The Canadian federal government has been concerned for some time
about "treaty shopping" by non-residents – the
practice of non-residents not residing in a treaty country
interposing a treaty resident entity between it and a Canadian
source of income. On August 29, 2014 the Canadian government
shelved its proposal for a domestic treaty shopping rule pending
recommendations from The Organization for Economic Co-operation and
Development (OECD). On September 16, 2014 the OECD will release
its first recommendations on the prevention of treaty shopping.
Shopping". Canada has negotiated tax treaties with a
number of countries providing for a reduction or elimination of
Canadian withholding tax on payments such as interest, dividends,
royalties, and management fees, and for the elimination of Canadian
income tax on certain types of gains or business income.
However, a non-resident whose country of residence does not have a
tax treaty with Canada could obtain the benefit of a tax treaty by
interposing an intermediary (such as a corporation) that is
resident in a country with a favourable tax treaty between it and
the Canadian source of income. Accordingly, the tax benefits
of a tax treaty would be indirectly available to the non-resident
investor simply by earning the income through the
Ever since the 2008 financial crisis, the G20 has expressed concern
about multinational enterprises paying too little corporate tax by
employing complex tax planning strategies. The OECD answered
the G20's siren call by studying and recommending measures to
prevent "base erosion and profit shifting" (BEPS).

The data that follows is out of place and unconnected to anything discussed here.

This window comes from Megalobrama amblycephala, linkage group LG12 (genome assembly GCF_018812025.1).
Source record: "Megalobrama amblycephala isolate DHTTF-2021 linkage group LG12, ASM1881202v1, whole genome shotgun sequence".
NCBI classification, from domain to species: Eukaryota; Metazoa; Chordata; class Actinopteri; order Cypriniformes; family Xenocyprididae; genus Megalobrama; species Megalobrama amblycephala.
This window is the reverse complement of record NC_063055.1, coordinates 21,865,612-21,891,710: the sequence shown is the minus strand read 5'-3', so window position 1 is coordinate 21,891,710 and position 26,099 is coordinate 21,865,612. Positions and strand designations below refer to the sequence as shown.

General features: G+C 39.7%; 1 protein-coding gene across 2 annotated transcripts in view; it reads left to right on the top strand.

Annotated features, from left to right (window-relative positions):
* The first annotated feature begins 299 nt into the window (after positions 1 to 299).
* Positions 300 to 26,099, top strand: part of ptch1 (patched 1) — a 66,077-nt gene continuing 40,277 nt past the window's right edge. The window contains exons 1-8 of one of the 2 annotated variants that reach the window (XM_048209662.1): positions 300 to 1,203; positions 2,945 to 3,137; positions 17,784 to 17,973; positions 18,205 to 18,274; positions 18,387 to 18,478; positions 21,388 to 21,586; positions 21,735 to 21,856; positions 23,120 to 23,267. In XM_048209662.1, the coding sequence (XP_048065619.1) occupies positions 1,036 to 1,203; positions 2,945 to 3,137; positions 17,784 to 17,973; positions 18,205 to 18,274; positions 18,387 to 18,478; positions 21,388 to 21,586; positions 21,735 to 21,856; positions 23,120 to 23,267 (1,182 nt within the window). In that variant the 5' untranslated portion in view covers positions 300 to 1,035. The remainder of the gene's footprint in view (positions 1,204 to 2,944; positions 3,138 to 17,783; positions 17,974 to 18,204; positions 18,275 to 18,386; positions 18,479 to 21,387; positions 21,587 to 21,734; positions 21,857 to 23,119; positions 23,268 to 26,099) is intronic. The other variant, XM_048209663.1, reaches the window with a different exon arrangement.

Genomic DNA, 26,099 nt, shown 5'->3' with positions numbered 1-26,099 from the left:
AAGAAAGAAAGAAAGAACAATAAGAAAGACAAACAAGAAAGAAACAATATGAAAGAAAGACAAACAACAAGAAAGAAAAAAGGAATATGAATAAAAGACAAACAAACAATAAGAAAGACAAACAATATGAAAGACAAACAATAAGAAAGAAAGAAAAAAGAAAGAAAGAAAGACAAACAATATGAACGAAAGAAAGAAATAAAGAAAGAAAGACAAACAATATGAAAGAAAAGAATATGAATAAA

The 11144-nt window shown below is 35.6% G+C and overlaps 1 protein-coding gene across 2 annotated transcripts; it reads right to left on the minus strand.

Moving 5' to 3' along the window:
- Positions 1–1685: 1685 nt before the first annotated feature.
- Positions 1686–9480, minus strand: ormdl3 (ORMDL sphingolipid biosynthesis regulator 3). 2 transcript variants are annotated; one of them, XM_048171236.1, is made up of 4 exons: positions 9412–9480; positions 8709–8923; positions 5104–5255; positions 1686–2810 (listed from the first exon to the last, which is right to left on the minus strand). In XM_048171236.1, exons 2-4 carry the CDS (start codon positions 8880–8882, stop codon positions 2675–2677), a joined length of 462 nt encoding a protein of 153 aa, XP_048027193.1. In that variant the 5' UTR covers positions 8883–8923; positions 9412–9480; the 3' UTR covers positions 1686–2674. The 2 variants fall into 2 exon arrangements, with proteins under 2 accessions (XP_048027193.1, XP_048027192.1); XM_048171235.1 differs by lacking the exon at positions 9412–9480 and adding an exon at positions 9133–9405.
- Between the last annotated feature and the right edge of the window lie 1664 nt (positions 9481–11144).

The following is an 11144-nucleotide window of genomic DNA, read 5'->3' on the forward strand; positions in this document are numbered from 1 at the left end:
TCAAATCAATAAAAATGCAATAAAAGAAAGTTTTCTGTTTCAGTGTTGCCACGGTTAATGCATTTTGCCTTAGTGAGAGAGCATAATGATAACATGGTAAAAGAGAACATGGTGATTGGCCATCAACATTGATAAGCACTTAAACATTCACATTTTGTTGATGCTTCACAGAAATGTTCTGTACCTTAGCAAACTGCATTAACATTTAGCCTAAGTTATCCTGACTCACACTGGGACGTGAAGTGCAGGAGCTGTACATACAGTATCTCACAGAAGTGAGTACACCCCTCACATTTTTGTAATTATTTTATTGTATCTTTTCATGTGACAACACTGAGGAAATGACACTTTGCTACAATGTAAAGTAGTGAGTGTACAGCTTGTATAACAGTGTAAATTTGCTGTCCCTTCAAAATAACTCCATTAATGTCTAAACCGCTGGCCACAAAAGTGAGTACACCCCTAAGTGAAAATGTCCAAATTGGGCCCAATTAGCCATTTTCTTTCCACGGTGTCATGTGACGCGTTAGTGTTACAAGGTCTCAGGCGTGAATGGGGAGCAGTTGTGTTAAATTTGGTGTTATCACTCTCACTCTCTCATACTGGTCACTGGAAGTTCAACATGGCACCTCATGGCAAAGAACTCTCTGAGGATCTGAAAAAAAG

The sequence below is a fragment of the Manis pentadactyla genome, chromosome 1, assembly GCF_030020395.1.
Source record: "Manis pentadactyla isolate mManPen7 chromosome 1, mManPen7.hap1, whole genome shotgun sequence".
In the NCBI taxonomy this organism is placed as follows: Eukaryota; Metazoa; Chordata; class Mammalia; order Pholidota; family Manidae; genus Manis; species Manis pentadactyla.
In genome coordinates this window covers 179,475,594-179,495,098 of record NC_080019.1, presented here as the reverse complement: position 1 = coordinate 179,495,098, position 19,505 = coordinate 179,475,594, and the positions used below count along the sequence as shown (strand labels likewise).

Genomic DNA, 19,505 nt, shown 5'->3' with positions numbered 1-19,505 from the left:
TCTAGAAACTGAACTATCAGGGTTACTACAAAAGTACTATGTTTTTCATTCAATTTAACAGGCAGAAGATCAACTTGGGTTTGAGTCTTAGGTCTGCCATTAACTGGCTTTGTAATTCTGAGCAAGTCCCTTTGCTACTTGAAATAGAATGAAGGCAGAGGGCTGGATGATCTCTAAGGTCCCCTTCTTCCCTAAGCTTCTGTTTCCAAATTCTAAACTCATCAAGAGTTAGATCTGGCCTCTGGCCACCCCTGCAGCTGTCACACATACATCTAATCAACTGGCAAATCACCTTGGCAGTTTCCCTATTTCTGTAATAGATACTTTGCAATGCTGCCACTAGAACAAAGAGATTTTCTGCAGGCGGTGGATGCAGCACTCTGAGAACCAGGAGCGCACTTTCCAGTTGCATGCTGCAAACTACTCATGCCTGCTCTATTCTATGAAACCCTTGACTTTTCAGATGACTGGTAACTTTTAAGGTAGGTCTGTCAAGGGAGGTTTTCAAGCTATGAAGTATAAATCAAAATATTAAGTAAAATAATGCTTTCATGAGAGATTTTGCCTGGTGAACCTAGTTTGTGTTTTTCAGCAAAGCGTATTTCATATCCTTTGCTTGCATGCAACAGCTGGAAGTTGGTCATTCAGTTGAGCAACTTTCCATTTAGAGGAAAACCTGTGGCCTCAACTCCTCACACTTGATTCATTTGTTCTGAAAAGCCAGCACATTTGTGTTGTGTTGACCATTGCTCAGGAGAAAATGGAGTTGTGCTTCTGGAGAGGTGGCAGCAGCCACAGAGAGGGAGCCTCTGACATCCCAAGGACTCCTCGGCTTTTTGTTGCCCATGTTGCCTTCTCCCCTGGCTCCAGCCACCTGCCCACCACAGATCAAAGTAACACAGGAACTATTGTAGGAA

One area the OECD is studying is the abuse of tax treaties as
outlined in action item 6 of the OECD's July 19, 2013 "Action Plan on Base
Erosion and Profit Shifting".
Despite the OECD's work, on August 12, 2013 the Canadian
government released a Consultation Paper on Treaty
Shopping seeking feedback on a domestic treaty shopping
rule. On February 11, 2014 – after the consultation period
closed – the Canadian government included a proposal for a
domestic treaty shopping rule in its 2014 federal budget. The
proposal met with a great deal of resistance, especially since the
government drafted it without the benefit of the OECD's final
recommendation on how to address abusive treaty shopping.
Thankfully, the federal government has agreed to shelve its
proposal for now and wait until the OECD has completed its
work. The federal government's August 29, 2014 news
release accompanying its draft tax legislation to implement the
2014 federal budget contains this statement from the Canadian
Department of Finance: "[a]fter engaging in
consultations on a proposed anti-treaty shopping measure, the
Government will instead await further work by the Organisation for
Economic Co-operation and Development and the Group of 20 (G-20) in
relation to their Base Erosion and Profit Shifting
OECD Recommendations. On September 16, 2014 the
OECD will release its recommendations dealing with the first seven
action items – including treaty shopping – set out in
its Action Plan to combat international tax
avoidance by multinational enterprises. The OECD will live stream
the newscast of its recommendations, followed by a technical
briefing via webcast on the BEPS deliverables. Full details of the
OECD's release and the technical briefing are
available on the OECD website.
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